Our goals were to 1) determine whether there was definitive evidence of avian poxvirus in tissues of Anna's Hummingbirds with avian pox–like syndrome by a) amplifying a diagnostic segment of the gene encoding the avian poxvirus 4b core protein using PCR or b) identifying the presence of viral particles using direct electron microscopy or histopathology; and 2) compare phylogenetic relationships of the hummingbird avian poxvirus with other published DNA sequences from avian poxvirus. To our knowledge, this is the first published detailed characterization of this virus in Anna's Hummingbird and in the family Trochilidae.
MATERIALS AND METHODS
As part of research to evaluate disease occurrence in hummingbirds, five carcasses with external lesions compatible with avian poxvirus (van Riper and Forrester, 2007) were selected for this study. Hummingbird carcasses were donated from the Lindsay Wildlife Museum Hospital (LWM) in Walnut Creek, California, the California Animal Health and Food Safety Laboratory (California West Nile virus dead bird surveillance program), and hummingbird banders (birds found dead; Table 1). Injured or ill hummingbirds were presented by the public to LWM for rehabilitation but many failed to survive because of the severity of their injuries. These samples were stored (frozen or refrigerated) until analysis.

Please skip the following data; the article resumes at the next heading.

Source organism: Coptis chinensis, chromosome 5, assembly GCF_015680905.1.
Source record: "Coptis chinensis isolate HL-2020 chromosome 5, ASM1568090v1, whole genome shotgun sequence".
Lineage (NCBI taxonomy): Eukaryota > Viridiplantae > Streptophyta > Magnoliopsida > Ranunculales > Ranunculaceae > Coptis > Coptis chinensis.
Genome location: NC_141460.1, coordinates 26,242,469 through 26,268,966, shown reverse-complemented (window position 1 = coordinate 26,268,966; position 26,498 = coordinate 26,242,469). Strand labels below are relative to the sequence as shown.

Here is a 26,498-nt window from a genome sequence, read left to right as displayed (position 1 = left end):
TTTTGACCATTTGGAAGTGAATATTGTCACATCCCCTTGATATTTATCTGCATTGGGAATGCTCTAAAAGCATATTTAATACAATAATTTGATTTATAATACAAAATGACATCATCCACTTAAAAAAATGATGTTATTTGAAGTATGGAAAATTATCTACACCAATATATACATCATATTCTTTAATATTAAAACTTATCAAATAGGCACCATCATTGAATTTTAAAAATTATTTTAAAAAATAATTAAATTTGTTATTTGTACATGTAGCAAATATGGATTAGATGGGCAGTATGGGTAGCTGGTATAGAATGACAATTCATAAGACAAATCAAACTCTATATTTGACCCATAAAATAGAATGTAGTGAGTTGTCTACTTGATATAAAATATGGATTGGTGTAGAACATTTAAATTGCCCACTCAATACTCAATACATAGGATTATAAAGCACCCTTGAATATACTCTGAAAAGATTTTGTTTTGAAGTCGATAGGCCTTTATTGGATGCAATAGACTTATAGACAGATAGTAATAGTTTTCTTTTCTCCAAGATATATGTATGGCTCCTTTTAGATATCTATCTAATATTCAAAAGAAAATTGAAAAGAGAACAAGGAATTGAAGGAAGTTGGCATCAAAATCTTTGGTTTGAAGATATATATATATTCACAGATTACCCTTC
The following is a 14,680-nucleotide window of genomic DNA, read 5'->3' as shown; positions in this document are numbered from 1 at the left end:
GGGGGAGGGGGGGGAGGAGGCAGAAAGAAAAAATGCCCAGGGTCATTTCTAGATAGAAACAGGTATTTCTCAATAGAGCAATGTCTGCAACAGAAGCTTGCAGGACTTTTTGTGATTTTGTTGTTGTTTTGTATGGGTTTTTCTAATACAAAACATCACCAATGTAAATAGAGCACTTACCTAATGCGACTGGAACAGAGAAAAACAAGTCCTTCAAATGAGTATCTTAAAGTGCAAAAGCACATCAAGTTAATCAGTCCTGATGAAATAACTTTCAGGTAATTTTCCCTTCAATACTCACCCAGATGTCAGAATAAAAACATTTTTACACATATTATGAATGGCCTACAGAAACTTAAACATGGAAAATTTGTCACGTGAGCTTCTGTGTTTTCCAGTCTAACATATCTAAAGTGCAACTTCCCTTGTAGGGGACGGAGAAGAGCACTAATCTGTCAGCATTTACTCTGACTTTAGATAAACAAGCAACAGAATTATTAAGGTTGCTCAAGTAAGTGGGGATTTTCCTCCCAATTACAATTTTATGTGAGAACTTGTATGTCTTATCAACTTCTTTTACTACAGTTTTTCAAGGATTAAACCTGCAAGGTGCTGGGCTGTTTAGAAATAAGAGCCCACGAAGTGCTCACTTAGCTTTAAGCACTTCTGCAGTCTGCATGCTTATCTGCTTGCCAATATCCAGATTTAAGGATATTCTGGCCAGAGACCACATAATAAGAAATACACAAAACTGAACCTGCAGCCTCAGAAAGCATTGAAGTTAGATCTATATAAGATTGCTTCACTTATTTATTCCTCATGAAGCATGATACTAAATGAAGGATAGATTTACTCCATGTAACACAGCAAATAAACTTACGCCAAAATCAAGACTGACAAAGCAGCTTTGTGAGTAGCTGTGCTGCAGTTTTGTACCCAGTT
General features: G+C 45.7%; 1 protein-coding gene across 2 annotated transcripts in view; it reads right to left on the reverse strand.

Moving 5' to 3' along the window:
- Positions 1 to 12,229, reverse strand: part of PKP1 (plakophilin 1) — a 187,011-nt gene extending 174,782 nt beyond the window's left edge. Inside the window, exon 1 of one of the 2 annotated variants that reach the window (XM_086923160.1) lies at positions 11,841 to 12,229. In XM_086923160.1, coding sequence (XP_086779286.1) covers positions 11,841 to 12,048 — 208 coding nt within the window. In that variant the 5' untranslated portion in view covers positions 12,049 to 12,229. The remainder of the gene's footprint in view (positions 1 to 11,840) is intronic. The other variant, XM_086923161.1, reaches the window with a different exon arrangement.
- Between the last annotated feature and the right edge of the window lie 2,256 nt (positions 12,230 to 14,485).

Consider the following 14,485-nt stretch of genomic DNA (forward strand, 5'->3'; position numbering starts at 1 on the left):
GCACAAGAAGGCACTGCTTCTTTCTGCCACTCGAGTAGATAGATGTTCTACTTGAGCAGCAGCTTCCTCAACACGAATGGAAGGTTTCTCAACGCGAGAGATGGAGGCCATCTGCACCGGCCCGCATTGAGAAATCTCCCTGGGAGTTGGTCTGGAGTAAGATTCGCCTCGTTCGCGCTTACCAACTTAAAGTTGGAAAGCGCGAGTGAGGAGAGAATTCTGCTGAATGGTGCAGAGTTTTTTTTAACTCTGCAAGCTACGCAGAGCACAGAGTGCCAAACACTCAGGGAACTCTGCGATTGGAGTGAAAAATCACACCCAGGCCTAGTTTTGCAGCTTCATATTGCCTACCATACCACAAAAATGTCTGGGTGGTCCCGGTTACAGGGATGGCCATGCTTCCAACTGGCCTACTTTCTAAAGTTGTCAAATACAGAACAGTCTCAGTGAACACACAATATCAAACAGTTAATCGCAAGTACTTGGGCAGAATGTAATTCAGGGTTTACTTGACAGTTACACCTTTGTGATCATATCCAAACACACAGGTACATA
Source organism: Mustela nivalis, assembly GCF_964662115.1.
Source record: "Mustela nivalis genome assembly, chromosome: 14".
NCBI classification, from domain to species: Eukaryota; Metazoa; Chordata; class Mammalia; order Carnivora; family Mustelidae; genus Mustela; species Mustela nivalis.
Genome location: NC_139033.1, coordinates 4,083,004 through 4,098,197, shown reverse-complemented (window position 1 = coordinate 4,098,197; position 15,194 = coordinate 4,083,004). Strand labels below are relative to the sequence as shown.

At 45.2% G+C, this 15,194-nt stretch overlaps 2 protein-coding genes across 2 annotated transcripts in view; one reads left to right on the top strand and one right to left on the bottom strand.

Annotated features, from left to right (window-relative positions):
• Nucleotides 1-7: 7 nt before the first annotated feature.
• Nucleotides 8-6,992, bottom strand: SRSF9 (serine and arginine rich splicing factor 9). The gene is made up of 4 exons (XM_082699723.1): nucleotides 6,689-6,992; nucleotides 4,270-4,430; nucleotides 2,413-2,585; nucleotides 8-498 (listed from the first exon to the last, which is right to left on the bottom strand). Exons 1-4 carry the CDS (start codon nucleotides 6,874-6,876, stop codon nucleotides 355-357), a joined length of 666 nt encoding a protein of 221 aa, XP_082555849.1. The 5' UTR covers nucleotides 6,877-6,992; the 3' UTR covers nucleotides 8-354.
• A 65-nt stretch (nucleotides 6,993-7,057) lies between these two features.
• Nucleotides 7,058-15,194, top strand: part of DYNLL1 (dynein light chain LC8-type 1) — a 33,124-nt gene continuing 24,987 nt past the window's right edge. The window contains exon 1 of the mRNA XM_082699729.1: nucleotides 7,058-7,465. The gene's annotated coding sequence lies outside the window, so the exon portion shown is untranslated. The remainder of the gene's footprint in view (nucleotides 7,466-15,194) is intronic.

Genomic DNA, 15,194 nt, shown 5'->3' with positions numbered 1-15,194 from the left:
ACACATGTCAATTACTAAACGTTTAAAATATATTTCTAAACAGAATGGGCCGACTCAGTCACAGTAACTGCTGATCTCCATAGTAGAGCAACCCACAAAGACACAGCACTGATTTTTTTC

Two of the five affected carcasses were submitted for histopathology. Sections of dermatologic lesions, feathered skin, trachea, esophagus, heart, bone marrow, bifurcation of the trachea, liver, skeletal muscle, intestine, heart, brain, beak, kidney, lungs, and spinal column were fixed in 10% neutral buffered formalin, embedded in paraffin, sectioned at 4 µm, and stained with hematoxylin and eosin for microscopic examination. A small portion of crust lesion from the three other birds was removed and crushed with 2% phosphotungstate (PTA) for direct electron microscopic evaluation. Approximately 2 µL of the PTA-crust mix was applied to a mesh copper grid coated with Formvar (Ted Pella, Inc., Redding, California, USA) and backed with evaporated carbon. Samples were directly imaged with a Zeiss 906E transmission electron microscope (Carl Zeiss Inc., Peabody, Massachusetts, USA) at 100 KV accelerating voltage.